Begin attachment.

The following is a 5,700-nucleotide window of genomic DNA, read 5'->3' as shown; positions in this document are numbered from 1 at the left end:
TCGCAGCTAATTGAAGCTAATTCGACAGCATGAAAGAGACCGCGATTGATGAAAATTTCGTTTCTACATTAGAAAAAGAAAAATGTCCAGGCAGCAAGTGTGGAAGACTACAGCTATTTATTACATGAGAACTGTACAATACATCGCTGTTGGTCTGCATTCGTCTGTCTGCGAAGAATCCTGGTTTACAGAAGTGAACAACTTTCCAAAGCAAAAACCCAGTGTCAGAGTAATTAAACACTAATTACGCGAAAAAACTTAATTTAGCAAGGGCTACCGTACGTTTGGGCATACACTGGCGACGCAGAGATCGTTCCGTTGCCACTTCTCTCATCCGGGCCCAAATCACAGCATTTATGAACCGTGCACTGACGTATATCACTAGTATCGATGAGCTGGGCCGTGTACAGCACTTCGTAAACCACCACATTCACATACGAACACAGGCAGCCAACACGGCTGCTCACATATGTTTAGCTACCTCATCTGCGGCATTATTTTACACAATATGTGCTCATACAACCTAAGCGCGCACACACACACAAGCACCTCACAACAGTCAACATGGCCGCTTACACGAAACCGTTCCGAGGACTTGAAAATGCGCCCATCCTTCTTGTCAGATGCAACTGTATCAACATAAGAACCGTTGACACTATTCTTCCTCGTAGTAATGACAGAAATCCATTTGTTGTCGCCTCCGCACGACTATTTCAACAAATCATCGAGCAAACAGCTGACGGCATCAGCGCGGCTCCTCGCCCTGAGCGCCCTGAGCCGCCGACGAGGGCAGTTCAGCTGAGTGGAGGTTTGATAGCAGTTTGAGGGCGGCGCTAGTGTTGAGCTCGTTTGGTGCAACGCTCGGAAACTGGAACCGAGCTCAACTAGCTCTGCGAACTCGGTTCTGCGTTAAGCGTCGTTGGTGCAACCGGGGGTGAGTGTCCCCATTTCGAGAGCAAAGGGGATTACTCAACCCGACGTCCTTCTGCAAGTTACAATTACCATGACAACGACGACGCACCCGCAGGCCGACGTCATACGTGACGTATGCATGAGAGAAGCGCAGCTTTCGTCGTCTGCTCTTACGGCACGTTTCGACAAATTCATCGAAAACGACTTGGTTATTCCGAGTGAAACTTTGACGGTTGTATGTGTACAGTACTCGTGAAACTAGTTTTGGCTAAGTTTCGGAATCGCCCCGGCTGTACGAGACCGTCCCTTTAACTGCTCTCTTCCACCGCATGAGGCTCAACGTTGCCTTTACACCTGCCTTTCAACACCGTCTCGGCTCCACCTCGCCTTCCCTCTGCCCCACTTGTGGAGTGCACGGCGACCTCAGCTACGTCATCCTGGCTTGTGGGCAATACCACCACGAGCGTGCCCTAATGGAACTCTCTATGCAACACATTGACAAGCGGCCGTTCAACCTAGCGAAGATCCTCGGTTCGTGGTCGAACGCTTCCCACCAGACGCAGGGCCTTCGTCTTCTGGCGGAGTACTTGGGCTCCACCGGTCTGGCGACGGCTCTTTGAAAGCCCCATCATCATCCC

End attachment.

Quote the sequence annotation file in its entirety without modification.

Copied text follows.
The following is a 5,700-nucleotide window of genomic DNA, read 5'->3' as shown; positions in this document are numbered from 1 at the left end:
TCGCAGCTAATTGAAGCTAATTCGACAGCATGAAAGAGACCGCGATTGATGAAAATTTCGTTTCTACATTAGAAAAAGAAAAATGTCCAGGCAGCAAGTGTGGAAGACTACAGCTATTTATTACATGAGAACTGTACAATACATCGCTGTTGGTCTGCATTCGTCTGTCTGCGAAGAATCCTGGTTTACAGAAGTGAACAACTTTCCAAAGCAAAAACCCAGTGTCAGAGTAATTAAACACTAATTACGCGAAAAAACTTAATTTAGCAAGGGCTACCGTACGTTTGGGCATACACTGGCGACGCAGAGATCGTTCCGTTGCCACTTCTCTCATCCGGGCCCAAATCACAGCATTTATGAACCGTGCACTGACGTATATCACTAGTATCGATGAGCTGGGCCGTGTACAGCACTTCGTAAACCACCACATTCACATACGAACACAGGCAGCCAACACGGCTGCTCACATATGTTTAGCTACCTCATCTGCGGCATTATTTTACACAATATGTGCTCATACAACCTAAGCGCGCACACACACACAAGCACCTCACAACAGTCAACATGGCCGCTTACACGAAACCGTTCCGAGGACTTGAAAATGCGCCCATCCTTCTTGTCAGATGCAACTGTATCAACATAAGAACCGTTGACACTATTCTTCCTCGTAGTAATGACAGAAATCCATTTGTTGTCGCCTCCGCACGACTATTTCAACAAATCATCGAGCAAACAGCTGACGGCATCAGCGCGGCTCCTCGCCCTGAGCGCCCTGAGCCGCCGACGAGGGCAGTTCAGCTGAGTGGAGGTTTGATAGCAGTTTGAGGGCGGCGCTAGTGTTGAGCTCGTTTGGTGCAACGCTCGGAAACTGGAACCGAGCTCAACTAGCTCTGCGAACTCGGTTCTGCGTTAAGCGTCGTTGGTGCAACCGGGGGTGAGTGTCCCCATTTCGAGAGCAAAGGGGATTACTCAACCCGACGTCCTTCTGCAAGTTACAATTACCATGACAACGACGACGCACCCGCAGGCCGACGTCATACGTGACGTATGCATGAGAGAAGCGCAGCTTTCGTCGTCTGCTCTTACGGCACGTTTCGACAAATTCATCGAAAACGACTTGGTTATTCCGAGTGAAACTTTGACGGTTGTATGTGTACAGTACTCGTGAAACTAGTTTTGGCTAAGTTTCGGAATCGCCCCGGCTGTACGAGACCGTCCCTTTAACTGCTCTCTTCCACCGCATGAGGCTCAACGTTGCCTTTACACCTGCCTTTCAACACCGTCTCGGCTCCACCTCGCCTTCCCTCTGCCCCACTTGTGGAGTGCACGGCGACCTCAGCTACGTCATCCTGGCTTGTGGGCAATACCACCACGAGCGTGCCCTAATGGAACTCTCTATGCAACACATTGACAAGCGGCCGTTCAACCTAGCGAAGATCCTCGGTTCGTGGTCGAACGCTTCCCACCAGACGCAGGGCCTTCGTCTTCTGGCGGAGTACTTGGGCTCCACCGGTCTGGCGACGGCTCTTTGAAAGCCCCATCATCATCCC